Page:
Wednesday, February 17, 2010

Why College Hockey Needs to Consider Changing Rules on Fighting

I know this is a taboo subject for the NCAA. They don't want anyone talking about the idea.

However, it's time for them to take a good, long, hard look at the world we're living in. Hockey is different than it used to be. Players are generally bigger, faster, stronger, and even dirtier. As we learn more about hits to the head and the impact they can have on people who get hit high, player safety is more important than ever.

Changing the strict rules on fighting certainly doesn't look like something that promotes better player safety.

In fairness, though, the fact that the NCAA strictly prohibits fighting and automatically suspends players who fight doesn't help. There's a fine line between promoting fighting and banning it altogether, and college hockey would be wise to find that happy medium.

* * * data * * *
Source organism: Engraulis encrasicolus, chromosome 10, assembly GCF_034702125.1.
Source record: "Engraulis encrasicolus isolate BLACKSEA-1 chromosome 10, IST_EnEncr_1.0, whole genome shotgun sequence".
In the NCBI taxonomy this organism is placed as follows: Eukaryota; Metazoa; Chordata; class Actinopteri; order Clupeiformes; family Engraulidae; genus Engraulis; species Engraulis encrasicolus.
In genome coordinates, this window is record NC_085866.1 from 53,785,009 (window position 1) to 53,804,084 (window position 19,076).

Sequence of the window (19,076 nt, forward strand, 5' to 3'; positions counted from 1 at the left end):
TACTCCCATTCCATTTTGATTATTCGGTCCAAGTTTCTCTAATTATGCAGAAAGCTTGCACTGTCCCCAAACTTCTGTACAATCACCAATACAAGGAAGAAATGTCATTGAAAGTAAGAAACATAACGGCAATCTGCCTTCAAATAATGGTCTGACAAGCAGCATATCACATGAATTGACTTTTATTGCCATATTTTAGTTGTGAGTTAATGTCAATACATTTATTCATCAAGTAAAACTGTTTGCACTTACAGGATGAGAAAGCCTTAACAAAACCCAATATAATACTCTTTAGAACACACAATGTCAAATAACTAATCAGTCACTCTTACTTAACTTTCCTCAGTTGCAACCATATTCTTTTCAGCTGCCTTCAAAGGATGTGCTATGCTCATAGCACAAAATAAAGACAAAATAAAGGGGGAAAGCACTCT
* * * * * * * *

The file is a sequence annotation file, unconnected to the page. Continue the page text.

After all, look at the downside to not having fighting in the college game.

The memories of this hit:

... spoil over into this incident.

Then, when the players aren't allowed to settle things on the ice, this happens:

You can blame Garrett Roe for diving around all you want, too. Roe is that kind of player, no matter what you may think of his scoring ability. It's totally understandable why he would be under the skin of opponents with his propensity for embellishment.

However, Darcy Zajac was out of line, and the WCHA was probably wrong not to consider supplemental discipline for his actions.

Anyway, perhaps this totally preventable sequence of events will give people a good idea why fighting in hockey is rarely a bad thing.


Anonymous said...

Bruce: Did this really happen? If so, how did he avoid jail?

Goon said...

Bruce really awesome blog post. Anonymous that story is true.